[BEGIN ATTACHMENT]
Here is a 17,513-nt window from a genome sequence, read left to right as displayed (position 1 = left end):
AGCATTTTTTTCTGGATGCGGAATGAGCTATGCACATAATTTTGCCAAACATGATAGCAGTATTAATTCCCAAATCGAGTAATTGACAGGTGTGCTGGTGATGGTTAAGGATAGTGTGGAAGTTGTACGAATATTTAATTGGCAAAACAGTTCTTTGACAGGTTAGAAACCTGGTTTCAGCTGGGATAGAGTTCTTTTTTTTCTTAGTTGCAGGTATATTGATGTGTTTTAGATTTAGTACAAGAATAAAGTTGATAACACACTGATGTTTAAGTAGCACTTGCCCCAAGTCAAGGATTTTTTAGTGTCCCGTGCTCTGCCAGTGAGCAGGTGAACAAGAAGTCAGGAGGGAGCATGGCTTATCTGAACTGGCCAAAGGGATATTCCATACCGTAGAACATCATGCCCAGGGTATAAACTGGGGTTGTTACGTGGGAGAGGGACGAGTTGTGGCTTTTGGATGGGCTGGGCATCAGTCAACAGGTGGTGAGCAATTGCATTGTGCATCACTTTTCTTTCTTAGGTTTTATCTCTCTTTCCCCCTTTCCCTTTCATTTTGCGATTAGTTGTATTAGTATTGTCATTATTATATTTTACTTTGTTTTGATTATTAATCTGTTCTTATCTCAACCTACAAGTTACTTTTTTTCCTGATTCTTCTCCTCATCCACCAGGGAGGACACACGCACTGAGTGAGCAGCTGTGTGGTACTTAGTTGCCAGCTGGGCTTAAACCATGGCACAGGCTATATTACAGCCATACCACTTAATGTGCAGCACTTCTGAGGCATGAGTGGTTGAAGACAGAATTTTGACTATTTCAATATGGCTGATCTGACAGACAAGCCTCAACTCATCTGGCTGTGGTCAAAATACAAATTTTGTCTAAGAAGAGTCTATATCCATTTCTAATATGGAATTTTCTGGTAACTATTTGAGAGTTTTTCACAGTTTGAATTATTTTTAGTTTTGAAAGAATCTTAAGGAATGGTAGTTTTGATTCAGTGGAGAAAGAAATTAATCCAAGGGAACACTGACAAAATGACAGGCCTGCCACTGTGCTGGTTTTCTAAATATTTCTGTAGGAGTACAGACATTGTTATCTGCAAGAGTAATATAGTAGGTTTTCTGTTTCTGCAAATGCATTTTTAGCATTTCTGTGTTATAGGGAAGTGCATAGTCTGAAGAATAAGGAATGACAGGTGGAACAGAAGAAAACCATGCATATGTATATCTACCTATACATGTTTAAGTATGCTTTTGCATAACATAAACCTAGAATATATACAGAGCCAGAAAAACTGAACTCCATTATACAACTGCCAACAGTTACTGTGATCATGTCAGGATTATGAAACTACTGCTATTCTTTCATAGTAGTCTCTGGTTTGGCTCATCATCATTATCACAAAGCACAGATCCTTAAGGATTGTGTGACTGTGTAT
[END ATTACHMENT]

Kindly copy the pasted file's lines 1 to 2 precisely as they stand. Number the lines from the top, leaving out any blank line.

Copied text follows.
Here is a 17,513-nt window from a genome sequence, read left to right as displayed (position 1 = left end):
AGCATTTTTTTCTGGATGCGGAATGAGCTATGCACATAATTTTGCCAAACATGATAGCAGTATTAATTCCCAAATCGAGTAATTGACAGGTGTGCTGGTGATGGTTAAGGATAGTGTGGAAGTTGTACGAATATTTAATTGGCAAAACAGTTCTTTGACAGGTTAGAAACCTGGTTTCAGCTGGGATAGAGTTCTTTTTTTTCTTAGTTGCAGGTATATTGATGTGTTTTAGATTTAGTACAAGAATAAAGTTGATAACACACTGATGTTTAAGTAGCACTTGCCCCAAGTCAAGGATTTTTTAGTGTCCCGTGCTCTGCCAGTGAGCAGGTGAACAAGAAGTCAGGAGGGAGCATGGCTTATCTGAACTGGCCAAAGGGATATTCCATACCGTAGAACATCATGCCCAGGGTATAAACTGGGGTTGTTACGTGGGAGAGGGACGAGTTGTGGCTTTTGGATGGGCTGGGCATCAGTCAACAGGTGGTGAGCAATTGCATTGTGCATCACTTTTCTTTCTTAGGTTTTATCTCTCTTTCCCCCTTTCCCTTTCATTTTGCGATTAGTTGTATTAGTATTGTCATTATTATATTTTACTTTGTTTTGATTATTAATCTGTTCTTATCTCAACCTACAAGTTACTTTTTTTCCTGATTCTTCTCCTCATCCACCAGGGAGGACACACGCACTGAGTGAGCAGCTGTGTGGTACTTAGTTGCCAGCTGGGCTTAAACCATGGCACAGGCTATATTACAGCCATACCACTTAATGTGCAGCACTTCTGAGGCATGAGTGGTTGAAGACAGAATTTTGACTATTTCAATATGGCTGATCTGACAGACAAGCCTCAACTCATCTGGCTGTGGTCAAAATACAAATTTTGTCTAAGAAGAGTCTATATCCATTTCTAATATGGAATTTTCTGGTAACTATTTGAGAGTTTTTCACAGTTTGAATTATTTTTAGTTTTGAAAGAATCTTAAGGAATGGTAGTTTTGATTCAGTGGAGAAAGAAATTAATCCAAGGGAACACTGACAAAATGACAGGCCTGCCACTGTGCTGGTTTTCTAAATATTTCTGTAGGAGTACAGACATTGTTATCTGCAAGAGTAATATAGTAGGTTTTCTGTTTCTGCAAATGCATTTTTAGCATTTCTGTGTTATAGGGAAGTGCATAGTCTGAAGAATAAGGAATGACAGGTGGAACAGAAGAAAACCATGCATATGTATATCTACCTATACATGTTTAAGTATGCTTTTGCATAACATAAACCTAGAATATATACAGAGCCAGAAAAACTGAACTCCATTATACAACTGCCAACAGTTACTGTGATCATGTCAGGATTATGAAACTACTGCTATTCTTTCATAGTAGTCTCTGGTTTGGCTCATCATCATTATCACAAAGCACAGATCCTTAAGGATTGTGTGACTGTGTAT